Fleet News

SEAT Toledo

SEAT

Review

IF there was a competition for rear of the year in the fleet industry, the new SEAT Toledo would surely be in with a chance of the honours.

That isn’t because its rear portions are particularly stunning, but because it has provoked more than a flurry of newspaper column inches about what the back end actually is.

To the uninitiated, a quick glance at the Toledo would suggest it is an MPV of some sort, maybe even a hatchback.

But, like the model that preceded it, SEAT likes to call this car a saloon.

I fall between the two camps and would actually call it a saloonhatchmpvestate crossover.

Whatever the Toledo is, it is certainly a break from the norm in the upper-medium sector and offers a refreshing change compared to more traditional rivals.

That change should bring about at least 2,500 sales, SEAT believes, as the ‘bustle’ look combines with flexible and plentiful space inside and a value-for-money reputation that has seen its sales grow healthily in the UK – a target of 40,000 units for the firm is set for this year.

The Toledo carries over the family appearance of its smaller siblings, the Altea and potentially the new Leon, with a bold front end and sweeping lines down the side which flow into the rear.

Carrying capacity is impressive, starting at 500 litres with the seats up and rising to 1,440 litres with everything folded.

Passengers benefit from the new design too, with plenty of room in the rear, while the driver slides onto the seat, rather than dropping into it, as with normal saloons. Occupants face a bewildering array of storage options, covering pockets, shelves, trays and compartments.

While its looks are unique, there is an underlying benefit of common DNA with Volkswagen Group quality, which ensures high-built quality, a wide range of strong engines and good ergonomic layout for the driver. There is also a vast range, with Reference, Stylance and Sport models, starting from £13,350 for the Reference 1.6 and rising to £18,100 for the 2.0 TDI PD with a DSG semi-automatic gearbox.

There are two petrol engines and two diesels. The 1.6-litre entry level petrol engine offers 101bhp and 0-62mph time of 12.8 seconds, with 36.7mpg overall fuel economy.

This wasn’t available for testing, but the penalty of opting for the 2.0 FSI petrol with 148bhp, a 9.6 second 0-62mph time and 34mpg economy seemed small, if you could afford the nearly £3,000 price hike.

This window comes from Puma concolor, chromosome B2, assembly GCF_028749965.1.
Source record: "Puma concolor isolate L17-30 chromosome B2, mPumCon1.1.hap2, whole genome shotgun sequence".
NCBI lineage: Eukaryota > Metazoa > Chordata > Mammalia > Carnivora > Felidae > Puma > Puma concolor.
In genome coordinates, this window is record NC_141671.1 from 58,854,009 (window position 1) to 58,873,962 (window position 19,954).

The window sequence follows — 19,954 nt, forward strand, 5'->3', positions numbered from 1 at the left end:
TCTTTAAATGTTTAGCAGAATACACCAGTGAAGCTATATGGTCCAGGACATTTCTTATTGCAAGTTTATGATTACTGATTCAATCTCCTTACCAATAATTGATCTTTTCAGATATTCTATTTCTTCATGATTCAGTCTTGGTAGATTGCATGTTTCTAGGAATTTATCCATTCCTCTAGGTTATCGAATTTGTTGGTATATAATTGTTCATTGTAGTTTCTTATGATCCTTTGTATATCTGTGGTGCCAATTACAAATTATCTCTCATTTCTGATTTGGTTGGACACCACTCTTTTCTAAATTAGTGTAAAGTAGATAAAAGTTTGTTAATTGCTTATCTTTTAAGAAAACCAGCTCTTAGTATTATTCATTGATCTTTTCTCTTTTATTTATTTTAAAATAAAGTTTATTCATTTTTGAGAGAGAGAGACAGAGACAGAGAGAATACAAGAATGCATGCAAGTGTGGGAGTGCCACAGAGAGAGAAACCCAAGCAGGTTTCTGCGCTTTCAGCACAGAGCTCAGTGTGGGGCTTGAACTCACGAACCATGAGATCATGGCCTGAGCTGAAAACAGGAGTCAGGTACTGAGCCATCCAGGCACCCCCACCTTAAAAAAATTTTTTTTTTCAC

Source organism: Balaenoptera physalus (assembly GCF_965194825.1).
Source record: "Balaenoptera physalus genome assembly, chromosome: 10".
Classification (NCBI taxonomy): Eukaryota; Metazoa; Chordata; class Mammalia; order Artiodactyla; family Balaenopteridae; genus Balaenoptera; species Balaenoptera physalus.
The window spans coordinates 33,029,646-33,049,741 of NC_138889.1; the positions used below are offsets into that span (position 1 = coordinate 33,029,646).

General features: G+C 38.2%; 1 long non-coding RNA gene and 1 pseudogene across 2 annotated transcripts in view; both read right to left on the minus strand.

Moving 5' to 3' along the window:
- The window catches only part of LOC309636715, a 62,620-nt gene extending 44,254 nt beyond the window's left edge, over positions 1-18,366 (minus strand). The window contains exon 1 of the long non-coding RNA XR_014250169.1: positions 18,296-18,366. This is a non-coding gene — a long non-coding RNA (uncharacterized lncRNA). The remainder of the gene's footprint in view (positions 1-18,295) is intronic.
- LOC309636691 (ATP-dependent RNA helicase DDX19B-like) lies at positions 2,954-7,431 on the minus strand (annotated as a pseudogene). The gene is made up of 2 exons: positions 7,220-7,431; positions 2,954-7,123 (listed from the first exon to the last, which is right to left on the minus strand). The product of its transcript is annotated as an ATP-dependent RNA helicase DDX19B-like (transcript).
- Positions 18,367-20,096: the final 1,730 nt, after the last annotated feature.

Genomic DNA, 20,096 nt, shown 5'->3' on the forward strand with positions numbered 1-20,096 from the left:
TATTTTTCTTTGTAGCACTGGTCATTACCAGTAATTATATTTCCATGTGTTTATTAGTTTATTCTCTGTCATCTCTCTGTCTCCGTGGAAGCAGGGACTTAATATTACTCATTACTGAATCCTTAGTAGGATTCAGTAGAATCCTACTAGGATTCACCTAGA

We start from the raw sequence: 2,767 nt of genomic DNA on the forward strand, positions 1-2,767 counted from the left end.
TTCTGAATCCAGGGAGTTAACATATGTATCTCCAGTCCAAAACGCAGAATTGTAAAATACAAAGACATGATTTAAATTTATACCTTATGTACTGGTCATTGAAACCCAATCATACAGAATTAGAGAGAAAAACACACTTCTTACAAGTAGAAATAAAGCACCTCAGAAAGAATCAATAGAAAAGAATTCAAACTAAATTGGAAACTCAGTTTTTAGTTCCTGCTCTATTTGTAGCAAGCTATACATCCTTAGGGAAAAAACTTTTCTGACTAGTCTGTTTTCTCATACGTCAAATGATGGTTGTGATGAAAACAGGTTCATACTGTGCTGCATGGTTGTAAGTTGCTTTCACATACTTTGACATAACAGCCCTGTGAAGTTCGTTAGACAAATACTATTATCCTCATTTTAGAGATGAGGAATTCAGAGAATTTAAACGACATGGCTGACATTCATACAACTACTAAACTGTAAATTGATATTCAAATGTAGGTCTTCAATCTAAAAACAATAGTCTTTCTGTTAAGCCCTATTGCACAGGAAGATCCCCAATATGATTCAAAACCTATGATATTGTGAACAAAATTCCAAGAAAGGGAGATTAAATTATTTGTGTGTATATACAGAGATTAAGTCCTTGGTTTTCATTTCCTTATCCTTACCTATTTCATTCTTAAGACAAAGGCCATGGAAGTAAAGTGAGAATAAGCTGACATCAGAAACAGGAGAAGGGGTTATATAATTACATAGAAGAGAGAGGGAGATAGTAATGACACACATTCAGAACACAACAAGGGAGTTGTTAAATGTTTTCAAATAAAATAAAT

But diesel is where most people will be putting their money and the two engines 1.9 TDI PD and 2.0 TDI PD were difficult to separate on the road.

There was certainly more urge from the 2.0 138bhp engine, which hits 62mph in 10 seconds and offers 47.9mpg, but again it comes at a cost, with the cheapest Sport model costing about £3,000 more than the cheapest Reference 1.9.

The penalty for choosing the slightly smaller engine is minimal, with slower acceleration to 60mph at 12.4 seconds offset by better economy at 51.4mpg.

Both pulled well and were quiet at cruising speed, while they managed to corner well for quite tall cars. Noise was effectively suppressed at motorway speeds and the gearchange was easy and obstruction-free.

So, it is only the specification argument that will really win the day here and all the models are packed.

All versions get six airbags. The Reference makes do with manual door mirrors, but also has air conditioning, electric front windows, six CD multichanger, height and reach adjustable steering, ABS, remote central locking with deadlocks, driver’s seat height adjustment, metallic paint, heated front seats, electric sunroof and ESP.

Stylance adds, among other things, full colour satellite navigation, front fog lights, electric mirrors, rear electric windows, cruise control, alloy wheels, trip computer, leather steering wheel and gear knob.

Sport adds sporty extras like sports seats and access to the top engines. Considering the value for money the base specification package offers, the Reference 1.9 TDI PD at £14,500 seems the winning option, if you can put up with the manual mirror adjustment.

Fact file

1.6 2.0 FSI 1.9 TDI 2.0 TDI
Engine (cc): 1,595 1,984 1,896 1,968
Max power (bhp/rpm): 102/5,600 150/6,000 105/4,000 140/4,000
Max torque (lb-ft/rpm): 109/3,800 147/3,500 184/1,900 236/1,750
Max speed (mph): 112 128 (auto: 126) 113 124 (DSG: 124)
0-62 mph (sec): 12.9 9.7 (10.1) 12.4 10.0 (9.9)
Fuel consumption (mpg): 37.1 34.4 (31.7) 52.7 50.1 (47.1)
C02 emissions (g/km): 182 196 (214) 146 157 (162)
Fuel tank capacity (l/gal): 55/12.1
Transmissions: 5-sp man; 6-sp man; 6-sp auto; 6-sp DSG
Service intervals (miles): 10,000
Prices: £13,350-£18,080
On sale: Now

CO2 emissions and fuel consumption data correct at time of writing. The latest figures are available in the Fleet News fuel cost calculator and the company car tax calculator.

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